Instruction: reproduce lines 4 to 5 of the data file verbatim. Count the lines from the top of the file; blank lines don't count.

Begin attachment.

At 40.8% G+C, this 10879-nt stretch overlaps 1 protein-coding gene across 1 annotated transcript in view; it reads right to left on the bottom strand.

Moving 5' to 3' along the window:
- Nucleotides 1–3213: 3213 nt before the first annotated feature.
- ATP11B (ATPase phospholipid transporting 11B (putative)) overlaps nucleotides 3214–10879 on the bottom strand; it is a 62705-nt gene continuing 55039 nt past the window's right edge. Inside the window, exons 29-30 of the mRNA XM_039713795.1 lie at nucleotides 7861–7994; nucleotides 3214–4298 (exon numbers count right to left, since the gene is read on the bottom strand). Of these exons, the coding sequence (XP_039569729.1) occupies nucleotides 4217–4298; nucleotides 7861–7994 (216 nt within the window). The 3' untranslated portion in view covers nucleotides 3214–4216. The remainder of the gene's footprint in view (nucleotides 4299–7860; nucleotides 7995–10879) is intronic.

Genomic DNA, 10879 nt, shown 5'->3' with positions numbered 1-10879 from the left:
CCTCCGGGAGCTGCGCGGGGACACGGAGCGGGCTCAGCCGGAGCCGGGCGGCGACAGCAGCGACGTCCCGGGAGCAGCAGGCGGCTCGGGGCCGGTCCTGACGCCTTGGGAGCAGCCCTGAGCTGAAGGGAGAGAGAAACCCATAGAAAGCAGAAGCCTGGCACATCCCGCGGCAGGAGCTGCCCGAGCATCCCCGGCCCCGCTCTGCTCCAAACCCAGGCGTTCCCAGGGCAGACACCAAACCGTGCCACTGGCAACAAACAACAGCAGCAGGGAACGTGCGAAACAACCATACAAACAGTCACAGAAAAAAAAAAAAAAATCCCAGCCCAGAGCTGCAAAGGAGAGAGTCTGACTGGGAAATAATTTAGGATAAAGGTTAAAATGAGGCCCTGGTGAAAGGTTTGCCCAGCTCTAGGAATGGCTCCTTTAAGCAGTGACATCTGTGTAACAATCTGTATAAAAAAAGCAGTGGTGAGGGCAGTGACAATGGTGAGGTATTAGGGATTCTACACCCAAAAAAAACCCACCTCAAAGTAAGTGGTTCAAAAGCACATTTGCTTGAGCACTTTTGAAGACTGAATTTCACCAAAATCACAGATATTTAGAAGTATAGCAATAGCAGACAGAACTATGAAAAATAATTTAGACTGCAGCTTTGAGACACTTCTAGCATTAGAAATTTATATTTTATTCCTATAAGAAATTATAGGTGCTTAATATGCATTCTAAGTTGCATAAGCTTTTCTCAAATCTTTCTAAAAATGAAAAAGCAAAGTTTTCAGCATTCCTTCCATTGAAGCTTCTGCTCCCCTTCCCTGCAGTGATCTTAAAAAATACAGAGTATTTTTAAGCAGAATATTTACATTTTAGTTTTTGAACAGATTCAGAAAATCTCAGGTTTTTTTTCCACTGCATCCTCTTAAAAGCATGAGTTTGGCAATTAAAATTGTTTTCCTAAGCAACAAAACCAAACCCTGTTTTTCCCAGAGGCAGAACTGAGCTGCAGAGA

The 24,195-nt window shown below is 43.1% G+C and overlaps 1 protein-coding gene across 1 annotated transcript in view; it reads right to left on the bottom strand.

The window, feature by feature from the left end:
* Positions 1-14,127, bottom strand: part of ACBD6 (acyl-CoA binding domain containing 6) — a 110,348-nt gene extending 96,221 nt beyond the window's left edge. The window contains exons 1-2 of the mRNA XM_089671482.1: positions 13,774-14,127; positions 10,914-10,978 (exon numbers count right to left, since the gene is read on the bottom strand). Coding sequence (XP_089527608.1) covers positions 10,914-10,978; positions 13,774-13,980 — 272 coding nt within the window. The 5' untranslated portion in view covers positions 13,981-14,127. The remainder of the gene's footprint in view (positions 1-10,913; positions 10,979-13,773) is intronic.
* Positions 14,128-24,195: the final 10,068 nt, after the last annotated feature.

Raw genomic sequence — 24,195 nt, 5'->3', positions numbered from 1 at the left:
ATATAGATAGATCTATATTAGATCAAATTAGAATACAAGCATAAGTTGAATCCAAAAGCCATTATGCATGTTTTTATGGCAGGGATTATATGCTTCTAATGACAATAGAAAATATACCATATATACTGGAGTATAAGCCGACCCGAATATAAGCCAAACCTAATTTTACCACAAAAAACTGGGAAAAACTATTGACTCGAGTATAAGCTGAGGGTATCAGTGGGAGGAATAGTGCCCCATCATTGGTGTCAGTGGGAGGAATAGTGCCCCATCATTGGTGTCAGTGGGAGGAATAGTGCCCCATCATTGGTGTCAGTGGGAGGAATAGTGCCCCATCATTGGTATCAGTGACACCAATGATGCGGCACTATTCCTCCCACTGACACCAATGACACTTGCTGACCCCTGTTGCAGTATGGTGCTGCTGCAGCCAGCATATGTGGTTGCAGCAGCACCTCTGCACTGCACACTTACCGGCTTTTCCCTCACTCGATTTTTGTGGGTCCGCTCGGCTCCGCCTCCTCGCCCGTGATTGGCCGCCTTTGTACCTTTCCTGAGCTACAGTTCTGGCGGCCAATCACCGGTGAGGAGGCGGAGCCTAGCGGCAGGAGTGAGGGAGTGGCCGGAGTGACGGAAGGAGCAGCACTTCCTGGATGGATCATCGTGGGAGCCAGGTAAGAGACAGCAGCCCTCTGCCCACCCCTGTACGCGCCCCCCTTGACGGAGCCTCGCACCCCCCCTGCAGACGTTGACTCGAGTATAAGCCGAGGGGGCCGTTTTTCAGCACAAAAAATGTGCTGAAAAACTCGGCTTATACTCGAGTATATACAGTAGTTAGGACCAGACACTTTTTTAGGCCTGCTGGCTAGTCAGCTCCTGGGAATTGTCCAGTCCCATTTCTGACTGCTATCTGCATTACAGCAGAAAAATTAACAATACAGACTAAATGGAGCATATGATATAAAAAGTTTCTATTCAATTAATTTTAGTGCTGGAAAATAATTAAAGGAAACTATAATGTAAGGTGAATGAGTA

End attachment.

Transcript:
- ATP11B (ATPase phospholipid transporting 11B (putative)) overlaps nucleotides 3214–10879 on the bottom strand; it is a 62705-nt gene continuing 55039 nt past the window's right edge. Inside the window, exons 29-30 of the mRNA XM_039713795.1 lie at nucleotides 7861–7994; nucleotides 3214–4298 (exon numbers count right to left, since the gene is read on the bottom strand). Of these exons, the coding sequence (XP_039569729.1) occupies nucleotides 4217–4298; nucleotides 7861–7994 (216 nt within the window). The 3' untranslated portion in view covers nucleotides 3214–4216. The remainder of the gene's footprint in view (nucleotides 4299–7860; nucleotides 7995–10879) is intronic.

Genomic DNA, 10879 nt, shown 5'->3' with positions numbered 1-10879 from the left: